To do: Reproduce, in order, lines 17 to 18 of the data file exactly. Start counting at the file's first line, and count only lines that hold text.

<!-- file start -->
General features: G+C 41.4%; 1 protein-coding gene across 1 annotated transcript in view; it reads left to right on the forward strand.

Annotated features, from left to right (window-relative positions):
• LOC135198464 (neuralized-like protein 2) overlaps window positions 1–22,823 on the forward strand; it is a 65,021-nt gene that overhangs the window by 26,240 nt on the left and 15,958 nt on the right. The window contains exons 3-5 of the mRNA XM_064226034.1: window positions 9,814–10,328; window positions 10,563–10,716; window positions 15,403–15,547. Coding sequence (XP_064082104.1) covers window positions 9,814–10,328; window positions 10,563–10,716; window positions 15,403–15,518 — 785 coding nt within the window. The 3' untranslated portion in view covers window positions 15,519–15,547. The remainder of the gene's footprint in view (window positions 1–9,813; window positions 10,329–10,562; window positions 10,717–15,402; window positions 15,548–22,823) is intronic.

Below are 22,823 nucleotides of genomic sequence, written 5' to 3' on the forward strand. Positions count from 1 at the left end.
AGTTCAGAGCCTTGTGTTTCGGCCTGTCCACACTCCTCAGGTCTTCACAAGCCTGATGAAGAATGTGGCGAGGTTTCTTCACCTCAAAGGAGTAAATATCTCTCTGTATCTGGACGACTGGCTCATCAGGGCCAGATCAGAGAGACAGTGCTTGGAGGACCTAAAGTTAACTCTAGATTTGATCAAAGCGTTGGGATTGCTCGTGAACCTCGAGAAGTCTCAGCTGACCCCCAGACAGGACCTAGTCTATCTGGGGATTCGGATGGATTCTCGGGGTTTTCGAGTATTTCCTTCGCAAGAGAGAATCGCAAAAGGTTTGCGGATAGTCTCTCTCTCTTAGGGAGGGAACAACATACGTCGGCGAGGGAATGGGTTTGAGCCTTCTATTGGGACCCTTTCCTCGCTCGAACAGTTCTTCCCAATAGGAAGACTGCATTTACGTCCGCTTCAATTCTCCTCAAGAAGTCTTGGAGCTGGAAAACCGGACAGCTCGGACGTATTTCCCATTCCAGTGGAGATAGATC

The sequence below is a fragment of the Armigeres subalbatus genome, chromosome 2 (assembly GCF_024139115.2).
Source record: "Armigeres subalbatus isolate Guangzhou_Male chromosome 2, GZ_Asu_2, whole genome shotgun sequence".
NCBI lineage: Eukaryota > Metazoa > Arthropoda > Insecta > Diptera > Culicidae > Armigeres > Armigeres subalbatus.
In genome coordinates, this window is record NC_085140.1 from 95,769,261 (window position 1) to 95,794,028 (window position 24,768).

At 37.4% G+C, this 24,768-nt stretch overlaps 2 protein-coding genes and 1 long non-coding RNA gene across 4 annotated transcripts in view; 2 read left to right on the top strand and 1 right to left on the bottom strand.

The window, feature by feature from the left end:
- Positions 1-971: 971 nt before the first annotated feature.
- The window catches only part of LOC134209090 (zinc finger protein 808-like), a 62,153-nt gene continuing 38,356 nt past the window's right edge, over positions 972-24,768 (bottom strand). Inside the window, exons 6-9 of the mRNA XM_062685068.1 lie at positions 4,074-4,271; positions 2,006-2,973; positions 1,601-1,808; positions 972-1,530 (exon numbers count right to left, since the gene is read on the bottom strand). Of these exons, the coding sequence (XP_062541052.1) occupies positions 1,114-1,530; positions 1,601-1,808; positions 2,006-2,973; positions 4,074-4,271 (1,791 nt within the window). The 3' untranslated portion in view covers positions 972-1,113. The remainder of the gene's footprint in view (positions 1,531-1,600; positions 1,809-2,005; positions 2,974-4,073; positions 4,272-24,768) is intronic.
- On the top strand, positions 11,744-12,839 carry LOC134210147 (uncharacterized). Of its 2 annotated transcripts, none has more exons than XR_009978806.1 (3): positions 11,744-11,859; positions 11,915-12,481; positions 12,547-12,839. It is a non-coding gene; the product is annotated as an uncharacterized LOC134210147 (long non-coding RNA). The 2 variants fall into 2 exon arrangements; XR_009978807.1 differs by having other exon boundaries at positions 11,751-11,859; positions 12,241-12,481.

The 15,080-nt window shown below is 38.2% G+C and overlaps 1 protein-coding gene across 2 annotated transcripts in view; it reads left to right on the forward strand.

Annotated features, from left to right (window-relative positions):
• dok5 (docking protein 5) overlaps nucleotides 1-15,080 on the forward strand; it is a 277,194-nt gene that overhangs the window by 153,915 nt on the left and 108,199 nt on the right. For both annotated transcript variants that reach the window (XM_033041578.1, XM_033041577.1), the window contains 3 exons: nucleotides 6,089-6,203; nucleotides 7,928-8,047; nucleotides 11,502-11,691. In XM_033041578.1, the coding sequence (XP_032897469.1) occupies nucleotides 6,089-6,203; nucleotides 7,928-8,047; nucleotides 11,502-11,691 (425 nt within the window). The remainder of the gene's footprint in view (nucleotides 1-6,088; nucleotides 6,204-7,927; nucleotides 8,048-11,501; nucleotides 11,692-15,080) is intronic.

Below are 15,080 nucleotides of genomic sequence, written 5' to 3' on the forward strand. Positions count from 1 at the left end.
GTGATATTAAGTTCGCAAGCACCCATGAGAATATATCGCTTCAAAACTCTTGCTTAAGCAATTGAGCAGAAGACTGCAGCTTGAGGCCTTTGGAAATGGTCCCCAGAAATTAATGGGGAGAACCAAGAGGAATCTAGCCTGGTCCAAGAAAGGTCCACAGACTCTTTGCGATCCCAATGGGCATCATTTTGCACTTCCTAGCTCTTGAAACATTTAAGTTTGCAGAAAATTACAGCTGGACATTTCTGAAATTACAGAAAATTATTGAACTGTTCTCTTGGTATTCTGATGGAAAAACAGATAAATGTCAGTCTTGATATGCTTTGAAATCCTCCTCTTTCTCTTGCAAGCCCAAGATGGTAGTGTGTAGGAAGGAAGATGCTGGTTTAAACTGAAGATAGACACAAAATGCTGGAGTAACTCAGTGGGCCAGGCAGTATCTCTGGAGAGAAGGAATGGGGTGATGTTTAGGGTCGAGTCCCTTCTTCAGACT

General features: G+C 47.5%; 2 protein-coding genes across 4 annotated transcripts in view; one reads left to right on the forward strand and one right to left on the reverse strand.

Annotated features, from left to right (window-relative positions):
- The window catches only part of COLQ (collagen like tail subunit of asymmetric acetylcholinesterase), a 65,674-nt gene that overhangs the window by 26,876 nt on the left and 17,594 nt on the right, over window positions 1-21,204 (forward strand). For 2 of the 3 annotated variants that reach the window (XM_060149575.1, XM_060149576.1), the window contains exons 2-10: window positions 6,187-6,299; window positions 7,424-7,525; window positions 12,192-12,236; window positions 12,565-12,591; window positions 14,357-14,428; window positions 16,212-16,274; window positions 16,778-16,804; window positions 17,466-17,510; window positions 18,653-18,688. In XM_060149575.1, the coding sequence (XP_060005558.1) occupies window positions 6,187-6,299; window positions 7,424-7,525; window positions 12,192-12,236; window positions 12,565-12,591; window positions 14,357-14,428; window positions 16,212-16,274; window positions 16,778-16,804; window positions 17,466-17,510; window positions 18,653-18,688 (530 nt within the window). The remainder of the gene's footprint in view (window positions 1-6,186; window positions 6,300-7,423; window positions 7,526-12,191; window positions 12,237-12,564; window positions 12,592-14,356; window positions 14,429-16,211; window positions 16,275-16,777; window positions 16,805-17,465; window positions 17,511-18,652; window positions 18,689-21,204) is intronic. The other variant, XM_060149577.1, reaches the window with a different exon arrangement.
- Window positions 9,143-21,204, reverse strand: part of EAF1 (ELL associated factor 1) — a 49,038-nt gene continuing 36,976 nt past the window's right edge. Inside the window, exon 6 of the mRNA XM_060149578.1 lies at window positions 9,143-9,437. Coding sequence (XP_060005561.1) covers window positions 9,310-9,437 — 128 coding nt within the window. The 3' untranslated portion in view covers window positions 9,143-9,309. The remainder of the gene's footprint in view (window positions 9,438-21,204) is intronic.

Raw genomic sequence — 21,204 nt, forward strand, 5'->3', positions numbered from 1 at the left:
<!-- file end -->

• dok5 (docking protein 5) overlaps nucleotides 1-15,080 on the forward strand; it is a 277,194-nt gene that overhangs the window by 153,915 nt on the left and 108,199 nt on the right. For both annotated transcript variants that reach the window (XM_033041578.1, XM_033041577.1), the window contains 3 exons: nucleotides 6,089-6,203; nucleotides 7,928-8,047; nucleotides 11,502-11,691. In XM_033041578.1, the coding sequence (XP_032897469.1) occupies nucleotides 6,089-6,203; nucleotides 7,928-8,047; nucleotides 11,502-11,691 (425 nt within the window). The remainder of the gene's footprint in view (nucleotides 1-6,088; nucleotides 6,204-7,927; nucleotides 8,048-11,501; nucleotides 11,692-15,080) is intronic.

Below are 15,080 nucleotides of genomic sequence, written 5' to 3' on the forward strand. Positions count from 1 at the left end.